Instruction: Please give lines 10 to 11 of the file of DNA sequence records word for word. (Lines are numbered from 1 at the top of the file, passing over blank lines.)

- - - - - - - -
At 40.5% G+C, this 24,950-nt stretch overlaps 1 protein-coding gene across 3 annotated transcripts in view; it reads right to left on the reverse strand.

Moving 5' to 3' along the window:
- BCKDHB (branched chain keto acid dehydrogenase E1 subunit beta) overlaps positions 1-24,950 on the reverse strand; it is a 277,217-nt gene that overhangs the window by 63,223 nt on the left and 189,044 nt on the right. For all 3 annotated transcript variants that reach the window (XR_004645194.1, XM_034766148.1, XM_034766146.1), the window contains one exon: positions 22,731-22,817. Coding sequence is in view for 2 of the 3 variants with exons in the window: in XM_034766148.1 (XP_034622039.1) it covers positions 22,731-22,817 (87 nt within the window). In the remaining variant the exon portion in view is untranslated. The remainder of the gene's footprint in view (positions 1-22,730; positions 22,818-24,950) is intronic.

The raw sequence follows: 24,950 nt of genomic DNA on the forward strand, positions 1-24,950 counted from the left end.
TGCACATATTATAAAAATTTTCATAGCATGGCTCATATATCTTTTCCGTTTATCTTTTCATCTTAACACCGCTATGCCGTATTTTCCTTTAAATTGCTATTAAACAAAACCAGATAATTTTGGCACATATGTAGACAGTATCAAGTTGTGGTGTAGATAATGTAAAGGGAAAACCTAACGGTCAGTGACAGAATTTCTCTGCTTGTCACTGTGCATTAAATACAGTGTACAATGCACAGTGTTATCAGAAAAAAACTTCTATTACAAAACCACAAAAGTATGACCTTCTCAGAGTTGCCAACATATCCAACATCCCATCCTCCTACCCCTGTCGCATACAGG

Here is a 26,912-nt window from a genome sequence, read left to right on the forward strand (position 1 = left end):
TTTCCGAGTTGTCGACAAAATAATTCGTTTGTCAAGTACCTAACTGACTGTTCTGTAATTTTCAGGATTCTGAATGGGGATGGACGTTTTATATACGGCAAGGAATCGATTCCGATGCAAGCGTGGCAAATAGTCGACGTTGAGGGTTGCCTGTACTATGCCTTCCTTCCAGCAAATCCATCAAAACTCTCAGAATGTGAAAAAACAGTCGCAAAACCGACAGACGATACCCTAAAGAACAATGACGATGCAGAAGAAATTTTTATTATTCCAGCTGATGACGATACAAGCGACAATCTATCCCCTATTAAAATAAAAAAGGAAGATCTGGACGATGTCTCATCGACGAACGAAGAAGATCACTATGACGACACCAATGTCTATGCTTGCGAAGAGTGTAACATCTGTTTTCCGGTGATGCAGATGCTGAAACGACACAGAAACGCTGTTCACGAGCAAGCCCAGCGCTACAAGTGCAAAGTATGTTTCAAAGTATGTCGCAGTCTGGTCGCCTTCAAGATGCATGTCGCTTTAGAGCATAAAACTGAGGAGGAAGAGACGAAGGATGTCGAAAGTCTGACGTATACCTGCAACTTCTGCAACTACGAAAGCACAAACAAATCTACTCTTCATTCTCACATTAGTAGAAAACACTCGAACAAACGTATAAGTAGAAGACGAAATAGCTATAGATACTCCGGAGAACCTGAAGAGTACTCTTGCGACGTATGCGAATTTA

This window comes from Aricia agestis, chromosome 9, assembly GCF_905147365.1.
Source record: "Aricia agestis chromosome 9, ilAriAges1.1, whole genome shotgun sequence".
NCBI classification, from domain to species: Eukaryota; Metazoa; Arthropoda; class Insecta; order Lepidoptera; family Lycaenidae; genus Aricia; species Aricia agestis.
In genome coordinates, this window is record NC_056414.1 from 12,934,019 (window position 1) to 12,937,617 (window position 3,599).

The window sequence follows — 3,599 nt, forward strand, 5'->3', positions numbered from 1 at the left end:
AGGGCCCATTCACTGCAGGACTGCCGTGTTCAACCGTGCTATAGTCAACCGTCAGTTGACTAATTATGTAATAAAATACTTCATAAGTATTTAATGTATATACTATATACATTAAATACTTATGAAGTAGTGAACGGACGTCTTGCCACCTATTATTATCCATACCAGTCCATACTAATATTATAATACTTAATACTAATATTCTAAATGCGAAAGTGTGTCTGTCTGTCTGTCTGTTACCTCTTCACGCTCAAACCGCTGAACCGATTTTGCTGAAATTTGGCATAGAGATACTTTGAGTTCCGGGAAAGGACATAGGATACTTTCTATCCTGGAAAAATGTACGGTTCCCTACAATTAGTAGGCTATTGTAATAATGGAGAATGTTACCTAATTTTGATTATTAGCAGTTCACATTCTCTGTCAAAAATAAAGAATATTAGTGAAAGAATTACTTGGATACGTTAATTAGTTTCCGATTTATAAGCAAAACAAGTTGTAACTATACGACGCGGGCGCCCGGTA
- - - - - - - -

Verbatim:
NCBI classification, from domain to species: Eukaryota; Metazoa; Arthropoda; class Insecta; order Lepidoptera; family Lycaenidae; genus Aricia; species Aricia agestis.
In genome coordinates, this window is record NC_056414.1 from 12,934,019 (window position 1) to 12,937,617 (window position 3,599).